It was no new counsel, no tardy pity whereby God took thought for men: but from the constitution of the world He ordained one and the same cause of salvation for all. For the grace of God, by which the whole body of the saints is ever justified, was augmented, not begun, when Christ was born. And this mystery of God’s great love, with which the whole world is now filled, was so effectively presignified that those who believed that promise obtained no less than they who were the actual recipients.
    And it is glorious enough that God chose to reveal His mystery but oh how much more glorious is the mystery itself - that Christ - the second person of the Godhead, the creator of the universe, the revelation of God - takes up residence within us. This is the greatest desire of Paul as a pastor
    It is his prayer for the Ephesians
    Ephesians 3:17 CSB
    and that Christ may dwell in your hearts through faith. I pray that you, being rooted and firmly established in love,
    and his hope for the Galatians
    Galatians 4:19 CSB
    My children, I am again suffering labor pains for you until Christ is formed in you.
    It is the wonderful mystery of the Gospel that Christ not only paid for our sins but also takes up residence in every believer. My vocabulary is too feeble to even attempt to explain this to you - but we must marvel at its truth. There are many today who would like to make this mystery seem commonplace and stale - and this has been the case throughout church history. Spurgeon spoke of it in his day
    The Metropolitan Tabernacle Pulpit Sermons, Vol. XXIX Christ in You (No. 1,720)

    I fear me that many in these times are cloyed with the gospel like those who eat too much honey. They even venture to call the heavenly word “common-place,” and talk as if it were not only “the old, old story,” but a stale story too. Are not many hungering after novelties, longing for things original and startling, thirsting after the spiritual dram-drinking of sensational preaching, dissatisfied with Christ crucified, though he is the bread which came down from heaven? for us, let us keep clear of this folly; let us rest content with the old food, praying from day to day, “Lord, evermore give us this bread.”

    As if anything we could add or imagine could be greater than the ever present truth of the Gospel. As Paul says here it is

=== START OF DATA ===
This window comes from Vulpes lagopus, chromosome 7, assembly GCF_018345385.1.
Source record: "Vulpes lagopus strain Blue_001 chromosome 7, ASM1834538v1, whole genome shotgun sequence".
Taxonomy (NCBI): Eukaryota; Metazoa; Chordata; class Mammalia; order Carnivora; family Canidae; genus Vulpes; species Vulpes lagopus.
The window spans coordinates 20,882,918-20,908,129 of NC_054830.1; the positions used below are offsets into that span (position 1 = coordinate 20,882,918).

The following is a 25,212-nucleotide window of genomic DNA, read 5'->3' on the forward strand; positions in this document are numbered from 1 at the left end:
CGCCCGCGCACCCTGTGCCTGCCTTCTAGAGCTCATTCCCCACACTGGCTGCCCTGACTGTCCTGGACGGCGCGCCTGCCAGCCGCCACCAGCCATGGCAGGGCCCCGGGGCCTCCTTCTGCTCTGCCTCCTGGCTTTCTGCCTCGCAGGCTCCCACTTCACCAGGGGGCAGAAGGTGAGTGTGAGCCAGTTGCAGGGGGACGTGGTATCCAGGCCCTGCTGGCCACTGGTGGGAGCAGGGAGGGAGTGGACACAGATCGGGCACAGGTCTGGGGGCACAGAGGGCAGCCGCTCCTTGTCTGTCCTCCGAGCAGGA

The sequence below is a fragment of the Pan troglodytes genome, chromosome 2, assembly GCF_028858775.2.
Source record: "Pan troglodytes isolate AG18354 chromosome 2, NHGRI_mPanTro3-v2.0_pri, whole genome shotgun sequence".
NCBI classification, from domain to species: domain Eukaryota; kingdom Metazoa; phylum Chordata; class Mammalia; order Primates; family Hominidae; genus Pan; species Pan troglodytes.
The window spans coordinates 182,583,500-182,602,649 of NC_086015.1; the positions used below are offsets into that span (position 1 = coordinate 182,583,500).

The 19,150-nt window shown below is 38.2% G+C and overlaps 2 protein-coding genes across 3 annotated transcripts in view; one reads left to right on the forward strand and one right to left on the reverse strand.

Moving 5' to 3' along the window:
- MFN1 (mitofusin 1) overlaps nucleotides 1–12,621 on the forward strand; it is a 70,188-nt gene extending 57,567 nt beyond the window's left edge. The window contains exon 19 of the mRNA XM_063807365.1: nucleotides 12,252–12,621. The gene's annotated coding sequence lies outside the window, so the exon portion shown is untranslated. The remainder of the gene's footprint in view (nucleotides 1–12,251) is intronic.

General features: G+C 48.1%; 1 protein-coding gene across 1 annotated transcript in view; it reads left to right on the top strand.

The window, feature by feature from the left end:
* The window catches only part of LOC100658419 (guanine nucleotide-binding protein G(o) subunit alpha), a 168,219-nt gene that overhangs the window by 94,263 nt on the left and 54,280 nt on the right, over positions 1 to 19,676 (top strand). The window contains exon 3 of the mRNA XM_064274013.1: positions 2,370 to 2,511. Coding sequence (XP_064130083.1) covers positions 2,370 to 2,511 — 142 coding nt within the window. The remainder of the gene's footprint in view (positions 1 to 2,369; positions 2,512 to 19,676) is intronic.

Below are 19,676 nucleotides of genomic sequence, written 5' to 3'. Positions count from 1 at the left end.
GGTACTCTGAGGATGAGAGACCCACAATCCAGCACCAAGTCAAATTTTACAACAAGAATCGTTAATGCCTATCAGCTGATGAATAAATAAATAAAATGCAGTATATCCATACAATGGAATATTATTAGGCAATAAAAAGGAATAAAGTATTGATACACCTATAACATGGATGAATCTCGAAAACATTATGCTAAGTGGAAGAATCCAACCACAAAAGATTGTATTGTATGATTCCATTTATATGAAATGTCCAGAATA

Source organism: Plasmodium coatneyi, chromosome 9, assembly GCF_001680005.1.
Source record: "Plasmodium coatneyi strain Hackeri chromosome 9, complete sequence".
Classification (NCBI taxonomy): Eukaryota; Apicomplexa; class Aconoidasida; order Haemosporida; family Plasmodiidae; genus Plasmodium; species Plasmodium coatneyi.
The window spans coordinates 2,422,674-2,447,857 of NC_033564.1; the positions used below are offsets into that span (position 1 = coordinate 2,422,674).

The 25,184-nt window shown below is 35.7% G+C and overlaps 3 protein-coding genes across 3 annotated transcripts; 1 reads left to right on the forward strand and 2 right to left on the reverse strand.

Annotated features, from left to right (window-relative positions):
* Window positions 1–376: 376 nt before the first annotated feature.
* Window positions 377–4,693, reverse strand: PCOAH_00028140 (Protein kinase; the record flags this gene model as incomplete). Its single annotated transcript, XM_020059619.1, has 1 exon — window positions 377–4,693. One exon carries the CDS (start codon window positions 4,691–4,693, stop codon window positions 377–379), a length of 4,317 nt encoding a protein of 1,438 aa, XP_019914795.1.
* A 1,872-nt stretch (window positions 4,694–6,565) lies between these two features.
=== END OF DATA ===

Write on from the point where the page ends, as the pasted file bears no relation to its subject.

The only hope of glory that we have - to have Christ IN us.
    There is no other way. We cannot earn it. We cannot merit it. We cannot sneak across or in the back door. I think of the end of Pilgrims Progress when Christian and Hope have crossed the river and are approaching the gates and they run into Ignorance who has come that way by the ferryman Vain-hope because he was counting on his own good works to get him through the gates. Bunyan writes
    “So they told the King, but he would not come down to see him, but commanded the two Shining Ones that conducted Christian and Hopeful to the City, to go out and take Ignorance, and bind him hand and foot, and have him away. Then they took him up, and carried him through the air to the door that I saw in the side of the hill, and put him in there. Then I saw that there was a way to hell, even from the gates of heaven, as well as from the City of Destruction. So I awoke, and behold it was a dream.”
    And there are many, even today, who are trusting in the same thing - who do not have Christ IN them - and it is for that reason that Paul speaks of the Pastor’s method in our message...

    A Pastor’s Method

    Colossians 1:28-29; Galatians 6:1; Ephesians 4:15
    He says that we proclaim Him. If we are to see Christ formed in our bodies then we must proclaim him.
    The central tenet of any ministry should be to proclaim Christ.
    - not the personal musings or pet ideals or peeves of the pastor. Not to try and find spiritual principles in culture and then slap a Bible verse on it to sanctify it. We shouldn’t be looking at Jurrasic World or Star Wars or Frozen to find our sermons or to find principles of the Gospel in them and think that they are adequate for teaching spirituality to the church. It is as the old hymn says
    We would see Jesus, for the shadows lengthen Across this little landscape of our life; We would see Jesus, our weak faith to strengthen For the last weariness, the final strife.
    2. We would see Jesus, the great rock foundation Whereon our feet were set with sov’reign grace; Nor life nor death, with all their agitation, Can thence remove us, if we see His face.
    There is no higher or grander topic that could be talked about in church - there is no deeper subject that we could ever explore than the person of Christ. Again I find myself in the unenviable position of attempting to describe the indescribable to you. He is the ultimate paradox - that God condescended to become man.
    That divinity took on mortality.
    That the infinite became finite.
    That omnipotence was willingly limited.
    How can I describe Him to you.
    He is the judge of all the cosmos and yet the propitiation for our sins.
    He is the creator of the universe and yet He became on of its creatures.
    How could we ever think that there could be anything more beautiful, more profound, more glorious to talk about?
    And so Paul says that we proclaim Him - because He is the only subject worthy of proclamation but it is also significant how Paul says that we go about proclaiming Him
    He says that we proclaim Him in two ways - Warning and Teaching - and there is significance to this order